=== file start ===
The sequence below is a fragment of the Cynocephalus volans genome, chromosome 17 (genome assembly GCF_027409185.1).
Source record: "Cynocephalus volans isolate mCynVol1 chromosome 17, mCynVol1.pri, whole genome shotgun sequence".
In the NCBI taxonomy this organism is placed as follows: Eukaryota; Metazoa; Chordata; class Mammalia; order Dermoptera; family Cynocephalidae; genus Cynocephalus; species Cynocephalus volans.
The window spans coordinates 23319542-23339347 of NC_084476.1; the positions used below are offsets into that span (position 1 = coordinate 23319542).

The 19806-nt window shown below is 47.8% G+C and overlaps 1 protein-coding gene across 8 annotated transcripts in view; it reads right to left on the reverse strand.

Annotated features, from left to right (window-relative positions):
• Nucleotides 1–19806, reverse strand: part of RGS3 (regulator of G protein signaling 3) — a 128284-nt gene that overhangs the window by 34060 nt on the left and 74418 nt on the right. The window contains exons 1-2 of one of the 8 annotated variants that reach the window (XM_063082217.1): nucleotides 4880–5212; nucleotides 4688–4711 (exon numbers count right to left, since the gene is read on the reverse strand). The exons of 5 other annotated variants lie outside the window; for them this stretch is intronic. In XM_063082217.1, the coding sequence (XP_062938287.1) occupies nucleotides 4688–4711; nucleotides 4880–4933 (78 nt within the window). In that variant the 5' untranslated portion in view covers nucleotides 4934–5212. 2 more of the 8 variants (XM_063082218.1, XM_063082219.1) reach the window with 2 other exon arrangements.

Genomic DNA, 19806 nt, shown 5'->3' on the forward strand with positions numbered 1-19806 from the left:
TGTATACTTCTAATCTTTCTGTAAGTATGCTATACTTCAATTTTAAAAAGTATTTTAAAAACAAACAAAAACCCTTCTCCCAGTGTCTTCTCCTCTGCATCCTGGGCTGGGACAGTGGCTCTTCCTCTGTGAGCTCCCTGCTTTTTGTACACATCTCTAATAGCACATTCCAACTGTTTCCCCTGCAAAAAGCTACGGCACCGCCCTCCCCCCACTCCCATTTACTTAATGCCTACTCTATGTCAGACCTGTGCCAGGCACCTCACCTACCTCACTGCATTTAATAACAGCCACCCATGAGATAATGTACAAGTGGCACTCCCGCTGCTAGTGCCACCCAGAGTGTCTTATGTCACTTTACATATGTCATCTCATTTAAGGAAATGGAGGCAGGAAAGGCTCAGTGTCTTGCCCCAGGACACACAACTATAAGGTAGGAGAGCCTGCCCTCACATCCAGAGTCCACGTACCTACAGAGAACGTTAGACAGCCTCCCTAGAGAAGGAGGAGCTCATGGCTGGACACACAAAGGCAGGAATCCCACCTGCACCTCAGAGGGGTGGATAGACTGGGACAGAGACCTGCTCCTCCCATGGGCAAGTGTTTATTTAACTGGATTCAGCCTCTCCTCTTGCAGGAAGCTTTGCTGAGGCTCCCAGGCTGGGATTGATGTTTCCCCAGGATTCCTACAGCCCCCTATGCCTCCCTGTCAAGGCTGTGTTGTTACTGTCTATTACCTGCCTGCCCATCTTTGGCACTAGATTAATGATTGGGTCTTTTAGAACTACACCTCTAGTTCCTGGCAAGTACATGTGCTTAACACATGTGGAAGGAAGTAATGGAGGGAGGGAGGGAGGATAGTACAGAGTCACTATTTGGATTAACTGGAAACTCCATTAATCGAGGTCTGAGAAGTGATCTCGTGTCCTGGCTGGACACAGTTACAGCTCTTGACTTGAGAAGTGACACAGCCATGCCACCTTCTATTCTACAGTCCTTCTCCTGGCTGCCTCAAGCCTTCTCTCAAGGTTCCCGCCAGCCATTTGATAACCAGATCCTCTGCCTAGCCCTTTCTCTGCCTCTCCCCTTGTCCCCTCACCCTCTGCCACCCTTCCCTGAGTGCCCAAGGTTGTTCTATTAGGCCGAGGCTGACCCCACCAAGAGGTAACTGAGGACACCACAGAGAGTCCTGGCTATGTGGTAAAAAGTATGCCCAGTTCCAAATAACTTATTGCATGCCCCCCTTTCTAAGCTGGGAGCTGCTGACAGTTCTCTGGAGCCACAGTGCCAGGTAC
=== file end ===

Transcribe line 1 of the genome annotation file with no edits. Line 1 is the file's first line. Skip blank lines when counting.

The sequence below is a fragment of the Cynocephalus volans genome, chromosome 17 (genome assembly GCF_027409185.1).